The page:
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New Element is Discovered

A major research institution has recently announced the discovery of the heaviest element yet known to science. The new element has been named “Governmentium.” Governmentium has one neutron, 12 assistant neutrons, 75 deputy neutrons, and 224 assistant deputy neutrons, giving it an atomic mass of 312.

These 312 particles are held together by forces called morons, which are surrounded by vast quantities of particles called peons. Since Governmentium has no electrons, it is inert. However, it can be detected, because it impedes every reaction with which it comes into contact. A minute amount of Governmentium causes one reaction to take over four days to complete, when it would normally take less than a second.

Governmentium has a normal half-life of 4 years; it does not decay, but instead undergoes a reorganization in which a portion of the assistant neutrons and deputy neutrons exchange places. In fact, Governmentium’s mass will actually increase over time, since each reorganization will cause more morons to become neutrons, forming isodopes. This characteristic of moron promotion leads some scientists to believe that Governmentium is formed whenever morons reach a certain quantity in concentration. This hypothetical quantity is referred to as “Critical Morass.” When catalyzed with money, Governmentium becomes Administratium – an element which radiates just as much energy as the Governmentium since it has half as many peons but twice as many morons.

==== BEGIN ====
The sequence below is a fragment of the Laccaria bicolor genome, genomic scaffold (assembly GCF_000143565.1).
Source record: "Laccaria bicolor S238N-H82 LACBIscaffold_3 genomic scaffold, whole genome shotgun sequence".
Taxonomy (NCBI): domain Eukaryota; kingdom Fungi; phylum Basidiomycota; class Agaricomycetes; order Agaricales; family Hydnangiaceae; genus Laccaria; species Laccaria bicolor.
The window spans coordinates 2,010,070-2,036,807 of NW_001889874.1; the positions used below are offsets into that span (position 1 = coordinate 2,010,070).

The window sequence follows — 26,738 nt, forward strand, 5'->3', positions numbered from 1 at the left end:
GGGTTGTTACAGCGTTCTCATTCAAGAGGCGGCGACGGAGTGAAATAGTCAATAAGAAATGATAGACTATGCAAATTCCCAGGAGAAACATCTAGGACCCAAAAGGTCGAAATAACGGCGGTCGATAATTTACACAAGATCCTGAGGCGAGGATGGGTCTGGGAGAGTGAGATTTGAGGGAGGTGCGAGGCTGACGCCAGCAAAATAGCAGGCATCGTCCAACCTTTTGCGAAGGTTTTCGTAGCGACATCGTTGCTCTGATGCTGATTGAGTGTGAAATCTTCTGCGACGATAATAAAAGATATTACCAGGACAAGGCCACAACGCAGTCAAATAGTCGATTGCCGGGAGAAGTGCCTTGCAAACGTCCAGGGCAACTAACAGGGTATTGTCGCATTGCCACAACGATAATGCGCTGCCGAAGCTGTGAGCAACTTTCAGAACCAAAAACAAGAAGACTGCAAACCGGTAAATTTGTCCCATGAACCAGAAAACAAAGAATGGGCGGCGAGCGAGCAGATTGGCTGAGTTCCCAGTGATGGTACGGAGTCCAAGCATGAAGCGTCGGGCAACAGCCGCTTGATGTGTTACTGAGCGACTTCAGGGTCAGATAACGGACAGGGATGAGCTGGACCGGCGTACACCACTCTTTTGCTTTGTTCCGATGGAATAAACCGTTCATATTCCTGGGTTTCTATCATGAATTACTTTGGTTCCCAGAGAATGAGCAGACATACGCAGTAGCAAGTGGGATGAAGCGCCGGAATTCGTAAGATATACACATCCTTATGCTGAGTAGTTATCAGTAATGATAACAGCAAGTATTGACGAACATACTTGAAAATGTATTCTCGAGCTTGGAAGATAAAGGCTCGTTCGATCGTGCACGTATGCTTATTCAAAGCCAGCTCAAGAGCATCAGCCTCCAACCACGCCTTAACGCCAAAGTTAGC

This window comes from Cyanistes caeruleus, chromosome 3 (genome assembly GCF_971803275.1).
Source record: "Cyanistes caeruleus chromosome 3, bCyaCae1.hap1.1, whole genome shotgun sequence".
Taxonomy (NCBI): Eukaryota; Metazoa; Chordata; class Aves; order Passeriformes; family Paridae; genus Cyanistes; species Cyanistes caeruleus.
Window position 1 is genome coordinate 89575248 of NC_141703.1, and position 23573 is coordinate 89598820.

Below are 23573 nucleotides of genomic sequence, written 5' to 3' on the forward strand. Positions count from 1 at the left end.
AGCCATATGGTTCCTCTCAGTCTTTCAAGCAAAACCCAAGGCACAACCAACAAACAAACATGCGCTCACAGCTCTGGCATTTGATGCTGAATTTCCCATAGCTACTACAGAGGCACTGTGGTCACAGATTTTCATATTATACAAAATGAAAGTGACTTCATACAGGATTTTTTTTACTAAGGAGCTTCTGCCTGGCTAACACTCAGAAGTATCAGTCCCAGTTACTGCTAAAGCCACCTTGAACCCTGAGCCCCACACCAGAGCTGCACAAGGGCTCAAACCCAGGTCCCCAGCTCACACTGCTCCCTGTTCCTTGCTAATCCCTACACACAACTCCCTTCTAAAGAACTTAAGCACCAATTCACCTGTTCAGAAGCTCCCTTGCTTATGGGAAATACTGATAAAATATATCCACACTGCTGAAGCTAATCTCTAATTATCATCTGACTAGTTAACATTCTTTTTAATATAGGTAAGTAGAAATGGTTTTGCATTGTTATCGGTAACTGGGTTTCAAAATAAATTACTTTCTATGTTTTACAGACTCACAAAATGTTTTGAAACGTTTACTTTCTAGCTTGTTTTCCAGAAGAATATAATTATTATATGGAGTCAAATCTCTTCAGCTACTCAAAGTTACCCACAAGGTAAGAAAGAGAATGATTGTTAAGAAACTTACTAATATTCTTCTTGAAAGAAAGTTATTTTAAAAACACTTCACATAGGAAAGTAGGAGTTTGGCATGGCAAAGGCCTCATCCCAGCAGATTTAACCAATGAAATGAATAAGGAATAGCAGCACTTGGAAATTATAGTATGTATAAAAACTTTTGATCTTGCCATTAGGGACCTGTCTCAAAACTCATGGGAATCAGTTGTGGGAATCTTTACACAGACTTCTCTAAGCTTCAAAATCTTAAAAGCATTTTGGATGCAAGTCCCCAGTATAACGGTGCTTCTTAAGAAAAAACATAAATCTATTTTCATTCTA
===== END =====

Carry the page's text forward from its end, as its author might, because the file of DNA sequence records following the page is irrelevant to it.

hypothecate hye-PAH-thuh-kayt (verb) : hypothesize

Example sentence: The user hypothecated the computer didn’t turn on because it wasn’t plugged in to the electrical outlet.

Did you know?

The meaning of “Hypothecate” is not without controversy. It has mainly been used in scientific and linguistic sources. “Hypothecate” is a homograph and is derived from the Greek “hypotithenai” (“to put under, suppose, deposit as a pledge”). Using “hypothecate” instead of “hypothesize” is a legitimate (albeit uncommon) usage word in its own right, not a misuse of its homograph. If you want to avoid the controversy altogether, however, you can stick with the more common “hypothesize.”

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